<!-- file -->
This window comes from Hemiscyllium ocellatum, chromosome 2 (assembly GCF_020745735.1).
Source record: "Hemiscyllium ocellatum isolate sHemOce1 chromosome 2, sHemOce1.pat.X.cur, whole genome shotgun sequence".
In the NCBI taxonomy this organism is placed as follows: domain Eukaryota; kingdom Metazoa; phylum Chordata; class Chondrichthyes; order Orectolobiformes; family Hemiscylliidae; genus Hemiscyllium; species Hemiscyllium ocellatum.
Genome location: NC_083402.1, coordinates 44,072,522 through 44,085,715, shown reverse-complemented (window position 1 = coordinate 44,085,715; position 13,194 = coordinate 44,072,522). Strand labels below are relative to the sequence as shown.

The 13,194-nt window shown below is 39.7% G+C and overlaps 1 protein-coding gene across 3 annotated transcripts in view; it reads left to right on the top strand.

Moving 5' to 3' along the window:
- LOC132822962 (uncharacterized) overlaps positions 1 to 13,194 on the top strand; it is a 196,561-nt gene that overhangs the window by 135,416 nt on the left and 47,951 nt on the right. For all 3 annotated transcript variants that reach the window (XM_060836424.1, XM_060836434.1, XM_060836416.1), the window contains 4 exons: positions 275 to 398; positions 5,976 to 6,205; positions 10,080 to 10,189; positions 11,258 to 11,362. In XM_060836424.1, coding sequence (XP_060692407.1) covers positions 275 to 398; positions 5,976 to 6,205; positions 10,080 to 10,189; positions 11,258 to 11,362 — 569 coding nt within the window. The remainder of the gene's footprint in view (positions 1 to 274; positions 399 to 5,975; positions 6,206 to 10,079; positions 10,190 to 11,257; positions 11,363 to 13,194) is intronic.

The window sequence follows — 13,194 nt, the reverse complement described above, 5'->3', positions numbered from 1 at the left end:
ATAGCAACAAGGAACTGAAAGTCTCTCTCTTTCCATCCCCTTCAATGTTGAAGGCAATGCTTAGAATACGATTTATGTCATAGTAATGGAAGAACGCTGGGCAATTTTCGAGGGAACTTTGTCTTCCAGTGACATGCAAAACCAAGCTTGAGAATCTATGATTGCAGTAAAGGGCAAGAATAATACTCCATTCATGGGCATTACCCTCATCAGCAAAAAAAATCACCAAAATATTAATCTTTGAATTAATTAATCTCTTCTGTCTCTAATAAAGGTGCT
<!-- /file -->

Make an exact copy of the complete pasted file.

This window comes from Hemiscyllium ocellatum, chromosome 2 (assembly GCF_020745735.1).
Source record: "Hemiscyllium ocellatum isolate sHemOce1 chromosome 2, sHemOce1.pat.X.cur, whole genome shotgun sequence".
In the NCBI taxonomy this organism is placed as follows: domain Eukaryota; kingdom Metazoa; phylum Chordata; class Chondrichthyes; order Orectolobiformes; family Hemiscylliidae; genus Hemiscyllium; species Hemiscyllium ocellatum.
Genome location: NC_083402.1, coordinates 44,072,522 through 44,085,715, shown reverse-complemented (window position 1 = coordinate 44,085,715; position 13,194 = coordinate 44,072,522). Strand labels below are relative to the sequence as shown.

The 13,194-nt window shown below is 39.7% G+C and overlaps 1 protein-coding gene across 3 annotated transcripts in view; it reads left to right on the top strand.

Moving 5' to 3' along the window:
- LOC132822962 (uncharacterized) overlaps positions 1 to 13,194 on the top strand; it is a 196,561-nt gene that overhangs the window by 135,416 nt on the left and 47,951 nt on the right. For all 3 annotated transcript variants that reach the window (XM_060836424.1, XM_060836434.1, XM_060836416.1), the window contains 4 exons: positions 275 to 398; positions 5,976 to 6,205; positions 10,080 to 10,189; positions 11,258 to 11,362. In XM_060836424.1, coding sequence (XP_060692407.1) covers positions 275 to 398; positions 5,976 to 6,205; positions 10,080 to 10,189; positions 11,258 to 11,362 — 569 coding nt within the window. The remainder of the gene's footprint in view (positions 1 to 274; positions 399 to 5,975; positions 6,206 to 10,079; positions 10,190 to 11,257; positions 11,363 to 13,194) is intronic.

The window sequence follows — 13,194 nt, the reverse complement described above, 5'->3', positions numbered from 1 at the left end:
ATAGCAACAAGGAACTGAAAGTCTCTCTCTTTCCATCCCCTTCAATGTTGAAGGCAATGCTTAGAATACGATTTATGTCATAGTAATGGAAGAACGCTGGGCAATTTTCGAGGGAACTTTGTCTTCCAGTGACATGCAAAACCAAGCTTGAGAATCTATGATTGCAGTAAAGGGCAAGAATAATACTCCATTCATGGGCATTACCCTCATCAGCAAAAAAAATCACCAAAATATTAATCTTTGAATTAATTAATCTCTTCTGTCTCTAATAAAGGTGCT